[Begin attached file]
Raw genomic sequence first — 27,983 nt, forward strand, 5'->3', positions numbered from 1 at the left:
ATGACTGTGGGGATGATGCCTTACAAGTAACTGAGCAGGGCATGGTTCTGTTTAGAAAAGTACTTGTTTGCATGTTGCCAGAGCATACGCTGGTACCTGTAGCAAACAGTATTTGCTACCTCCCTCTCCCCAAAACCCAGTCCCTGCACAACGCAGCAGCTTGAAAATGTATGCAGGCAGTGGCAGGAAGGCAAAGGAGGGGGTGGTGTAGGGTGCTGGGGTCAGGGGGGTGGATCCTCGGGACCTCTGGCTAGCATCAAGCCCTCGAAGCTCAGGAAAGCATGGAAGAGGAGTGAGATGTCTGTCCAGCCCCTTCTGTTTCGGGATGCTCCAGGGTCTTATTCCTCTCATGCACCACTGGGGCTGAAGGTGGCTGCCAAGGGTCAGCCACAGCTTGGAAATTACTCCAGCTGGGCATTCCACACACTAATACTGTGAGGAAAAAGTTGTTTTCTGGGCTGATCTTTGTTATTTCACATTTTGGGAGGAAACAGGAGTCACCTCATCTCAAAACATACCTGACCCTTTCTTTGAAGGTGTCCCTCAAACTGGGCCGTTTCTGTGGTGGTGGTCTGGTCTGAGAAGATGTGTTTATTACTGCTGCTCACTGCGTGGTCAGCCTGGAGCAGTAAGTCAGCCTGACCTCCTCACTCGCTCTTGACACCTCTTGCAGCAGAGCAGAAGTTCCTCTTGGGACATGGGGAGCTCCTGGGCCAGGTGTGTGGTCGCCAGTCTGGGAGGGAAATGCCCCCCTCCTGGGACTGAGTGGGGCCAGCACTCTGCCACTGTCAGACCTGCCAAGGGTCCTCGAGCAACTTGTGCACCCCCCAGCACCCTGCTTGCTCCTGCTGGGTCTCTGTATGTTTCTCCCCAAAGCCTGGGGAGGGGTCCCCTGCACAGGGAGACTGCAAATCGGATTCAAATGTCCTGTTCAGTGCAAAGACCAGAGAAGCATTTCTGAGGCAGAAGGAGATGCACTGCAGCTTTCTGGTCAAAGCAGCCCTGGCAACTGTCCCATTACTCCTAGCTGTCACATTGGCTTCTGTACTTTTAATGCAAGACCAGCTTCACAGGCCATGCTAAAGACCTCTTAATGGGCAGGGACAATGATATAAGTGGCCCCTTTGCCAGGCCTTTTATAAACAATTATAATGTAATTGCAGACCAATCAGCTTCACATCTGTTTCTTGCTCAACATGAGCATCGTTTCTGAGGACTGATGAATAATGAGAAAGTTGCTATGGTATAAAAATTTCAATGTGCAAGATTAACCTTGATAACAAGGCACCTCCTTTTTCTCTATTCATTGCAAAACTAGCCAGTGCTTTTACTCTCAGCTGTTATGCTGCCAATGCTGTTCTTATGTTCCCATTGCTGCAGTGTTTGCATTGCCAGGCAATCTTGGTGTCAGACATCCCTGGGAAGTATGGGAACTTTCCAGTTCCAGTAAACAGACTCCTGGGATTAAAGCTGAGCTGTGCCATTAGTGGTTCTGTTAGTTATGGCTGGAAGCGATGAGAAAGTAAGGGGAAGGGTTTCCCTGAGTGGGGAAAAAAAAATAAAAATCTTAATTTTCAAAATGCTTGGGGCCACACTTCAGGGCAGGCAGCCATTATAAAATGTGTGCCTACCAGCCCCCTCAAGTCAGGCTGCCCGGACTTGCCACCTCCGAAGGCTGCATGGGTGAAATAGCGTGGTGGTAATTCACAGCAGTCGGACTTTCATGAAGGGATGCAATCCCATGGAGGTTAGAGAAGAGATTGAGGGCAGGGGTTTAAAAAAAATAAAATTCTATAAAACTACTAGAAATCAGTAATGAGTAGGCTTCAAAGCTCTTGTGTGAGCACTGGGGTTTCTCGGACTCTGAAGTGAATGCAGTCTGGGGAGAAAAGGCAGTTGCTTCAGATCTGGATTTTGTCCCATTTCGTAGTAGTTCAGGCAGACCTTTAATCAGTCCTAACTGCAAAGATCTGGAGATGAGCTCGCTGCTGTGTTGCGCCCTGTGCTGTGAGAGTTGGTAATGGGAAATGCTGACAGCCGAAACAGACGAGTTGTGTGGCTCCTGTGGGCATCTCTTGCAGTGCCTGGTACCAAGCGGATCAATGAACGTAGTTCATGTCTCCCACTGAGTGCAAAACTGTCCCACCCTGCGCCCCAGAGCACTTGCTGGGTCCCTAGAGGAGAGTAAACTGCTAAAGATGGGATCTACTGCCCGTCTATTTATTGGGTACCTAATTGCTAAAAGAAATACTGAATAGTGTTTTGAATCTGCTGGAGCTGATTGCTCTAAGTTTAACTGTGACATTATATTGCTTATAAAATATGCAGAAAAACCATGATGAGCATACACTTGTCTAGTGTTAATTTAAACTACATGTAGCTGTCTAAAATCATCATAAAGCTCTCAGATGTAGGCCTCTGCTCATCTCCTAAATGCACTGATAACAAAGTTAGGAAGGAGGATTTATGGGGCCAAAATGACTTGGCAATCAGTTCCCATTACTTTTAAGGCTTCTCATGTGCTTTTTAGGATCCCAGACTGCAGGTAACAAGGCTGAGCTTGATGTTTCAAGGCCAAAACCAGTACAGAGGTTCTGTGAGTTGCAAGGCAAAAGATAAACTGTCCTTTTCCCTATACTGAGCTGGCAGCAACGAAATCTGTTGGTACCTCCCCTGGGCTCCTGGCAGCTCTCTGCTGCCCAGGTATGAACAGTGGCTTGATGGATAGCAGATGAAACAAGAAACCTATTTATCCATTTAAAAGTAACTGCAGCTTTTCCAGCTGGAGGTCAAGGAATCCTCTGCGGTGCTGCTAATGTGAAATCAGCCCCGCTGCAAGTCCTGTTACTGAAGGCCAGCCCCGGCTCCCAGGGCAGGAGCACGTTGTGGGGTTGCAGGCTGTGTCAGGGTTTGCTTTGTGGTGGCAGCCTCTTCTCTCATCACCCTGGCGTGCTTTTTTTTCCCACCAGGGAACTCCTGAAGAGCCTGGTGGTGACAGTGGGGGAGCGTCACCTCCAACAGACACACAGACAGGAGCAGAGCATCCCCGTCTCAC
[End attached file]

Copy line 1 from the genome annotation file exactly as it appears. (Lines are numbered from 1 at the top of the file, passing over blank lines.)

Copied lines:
Raw genomic sequence first — 27,983 nt, forward strand, 5'->3', positions numbered from 1 at the left: